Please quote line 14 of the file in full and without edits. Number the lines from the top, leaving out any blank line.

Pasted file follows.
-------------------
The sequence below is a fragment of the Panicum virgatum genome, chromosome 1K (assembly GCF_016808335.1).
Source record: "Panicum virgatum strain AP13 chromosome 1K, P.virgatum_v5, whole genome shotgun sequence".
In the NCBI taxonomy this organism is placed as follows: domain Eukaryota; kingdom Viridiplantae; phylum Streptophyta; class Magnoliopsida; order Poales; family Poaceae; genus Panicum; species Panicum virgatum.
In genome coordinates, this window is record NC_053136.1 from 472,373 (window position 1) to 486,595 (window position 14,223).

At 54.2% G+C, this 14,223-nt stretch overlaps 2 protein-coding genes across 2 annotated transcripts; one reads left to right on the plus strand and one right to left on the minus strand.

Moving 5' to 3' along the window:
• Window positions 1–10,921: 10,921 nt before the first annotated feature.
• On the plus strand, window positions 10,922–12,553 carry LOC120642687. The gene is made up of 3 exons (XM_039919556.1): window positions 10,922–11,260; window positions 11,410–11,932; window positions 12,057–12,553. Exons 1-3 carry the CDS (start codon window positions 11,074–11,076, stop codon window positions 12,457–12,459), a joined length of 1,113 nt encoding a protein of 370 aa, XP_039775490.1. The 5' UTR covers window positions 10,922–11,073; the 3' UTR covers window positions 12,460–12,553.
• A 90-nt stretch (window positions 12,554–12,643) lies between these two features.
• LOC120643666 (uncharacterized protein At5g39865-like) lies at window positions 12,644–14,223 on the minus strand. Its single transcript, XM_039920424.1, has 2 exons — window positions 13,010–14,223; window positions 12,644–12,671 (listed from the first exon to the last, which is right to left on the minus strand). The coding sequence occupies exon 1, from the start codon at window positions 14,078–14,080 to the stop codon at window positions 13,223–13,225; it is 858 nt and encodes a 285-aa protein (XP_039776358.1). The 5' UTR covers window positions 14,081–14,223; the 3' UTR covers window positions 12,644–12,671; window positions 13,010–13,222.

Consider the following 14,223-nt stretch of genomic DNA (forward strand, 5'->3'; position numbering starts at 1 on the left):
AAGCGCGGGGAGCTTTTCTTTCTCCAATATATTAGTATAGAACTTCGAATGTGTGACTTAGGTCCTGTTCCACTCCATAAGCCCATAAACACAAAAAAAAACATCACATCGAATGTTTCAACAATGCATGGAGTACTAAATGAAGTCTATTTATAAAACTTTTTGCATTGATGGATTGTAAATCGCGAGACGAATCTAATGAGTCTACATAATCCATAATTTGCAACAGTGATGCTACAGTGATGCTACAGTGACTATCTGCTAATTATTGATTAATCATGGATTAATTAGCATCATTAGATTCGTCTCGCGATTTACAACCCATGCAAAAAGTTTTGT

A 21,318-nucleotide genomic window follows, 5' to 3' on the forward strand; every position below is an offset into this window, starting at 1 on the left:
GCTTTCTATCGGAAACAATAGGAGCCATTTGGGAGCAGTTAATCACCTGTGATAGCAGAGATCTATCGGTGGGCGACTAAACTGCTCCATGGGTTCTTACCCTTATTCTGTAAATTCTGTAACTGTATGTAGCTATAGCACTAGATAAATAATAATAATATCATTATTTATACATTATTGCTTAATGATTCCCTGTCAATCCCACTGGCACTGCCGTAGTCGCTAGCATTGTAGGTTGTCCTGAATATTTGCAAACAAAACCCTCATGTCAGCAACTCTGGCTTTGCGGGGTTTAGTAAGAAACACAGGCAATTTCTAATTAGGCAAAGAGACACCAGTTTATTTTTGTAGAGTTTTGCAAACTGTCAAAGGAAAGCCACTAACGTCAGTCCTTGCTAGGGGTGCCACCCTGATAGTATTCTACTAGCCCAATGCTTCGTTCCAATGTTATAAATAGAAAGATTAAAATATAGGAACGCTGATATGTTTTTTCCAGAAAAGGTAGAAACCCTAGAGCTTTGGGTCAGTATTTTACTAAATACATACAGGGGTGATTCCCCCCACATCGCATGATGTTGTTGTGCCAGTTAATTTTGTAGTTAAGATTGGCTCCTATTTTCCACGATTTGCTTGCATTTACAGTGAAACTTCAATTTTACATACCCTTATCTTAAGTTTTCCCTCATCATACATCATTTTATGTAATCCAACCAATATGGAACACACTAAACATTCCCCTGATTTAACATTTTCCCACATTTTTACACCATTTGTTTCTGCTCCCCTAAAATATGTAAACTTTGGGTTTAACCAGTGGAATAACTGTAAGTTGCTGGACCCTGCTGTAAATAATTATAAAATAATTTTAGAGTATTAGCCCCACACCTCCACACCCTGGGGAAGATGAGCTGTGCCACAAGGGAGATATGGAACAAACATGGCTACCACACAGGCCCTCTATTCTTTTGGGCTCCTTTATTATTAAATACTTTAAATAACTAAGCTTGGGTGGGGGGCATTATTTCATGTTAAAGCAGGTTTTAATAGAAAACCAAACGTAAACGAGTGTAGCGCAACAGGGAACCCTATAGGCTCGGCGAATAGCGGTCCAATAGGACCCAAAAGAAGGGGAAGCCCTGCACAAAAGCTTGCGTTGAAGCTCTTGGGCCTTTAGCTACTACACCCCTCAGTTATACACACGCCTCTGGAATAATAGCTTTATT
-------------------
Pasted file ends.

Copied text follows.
GCTTTCTATCGGAAACAATAGGAGCCATTTGGGAGCAGTTAATCACCTGTGATAGCAGAGATCTATCGGTGGGCGACTAAACTGCTCCATGGGTTCTTACCCTTATTCTGTAAATTCTGTAACTGTATGTAGCTATAGCACTAGATAAATAATAATAATATCATTATTTATACATTATTGCTTAATGATTCCCTGTCAATCCCACTGGCACTGCCGTAGTCGCTAGCATTGTAGGTTGTCCTGAATATTTGCAAACAAAACCCTCATGTCAGCAACTCTGGCTTTGCGGGGTTTAGTAAGAAACACAGGCAATTTCTAATTAGGCAAAGAGACACCAGTTTATTTTTGTAGAGTTTTGCAAACTGTCAAAGGAAAGCCACTAACGTCAGTCCTTGCTAGGGGTGCCACCCTGATAGTATTCTACTAGCCCAATGCTTCGTTCCAATGTTATAAATAGAAAGATTAAAATATAGGAACGCTGATATGTTTTTTCCAGAAAAGGTAGAAACCCTAGAGCTTTGGGTCAGTATTTTACTAAATACATACAGGGGTGATTCCCCCCACATCGCATGATGTTGTTGTGCCAGTTAATTTTGTAGTTAAGATTGGCTCCTATTTTCCACGATTTGCTTGCATTTACAGTGAAACTTCAATTTTACATACCCTTATCTTAAGTTTTCCCTCATCATACATCATTTTATGTAATCCAACCAATATGGAACACACTAAACATTCCCCTGATTTAACATTTTCCCACATTTTTACACCATTTGTTTCTGCTCCCCTAAAATATGTAAACTTTGGGTTTAACCAGTGGAATAACTGTAAGTTGCTGGACCCTGCTGTAAATAATTATAAAATAATTTTAGAGTATTAGCCCCACACCTCCACACCCTGGGGAAGATGAGCTGTGCCACAAGGGAGATATGGAACAAACATGGCTACCACACAGGCCCTCTATTCTTTTGGGCTCCTTTATTATTAAATACTTTAAATAACTAAGCTTGGGTGGGGGGCATTATTTCATGTTAAAGCAGGTTTTAATAGAAAACCAAACGTAAACGAGTGTAGCGCAACAGGGAACCCTATAGGCTCGGCGAATAGCGGTCCAATAGGACCCAAAAGAAGGGGAAGCCCTGCACAAAAGCTTGCGTTGAAGCTCTTGGGCCTTTAGCTACTACACCCCTCAGTTATACACACGCCTCTGGAATAATAGCTTTATT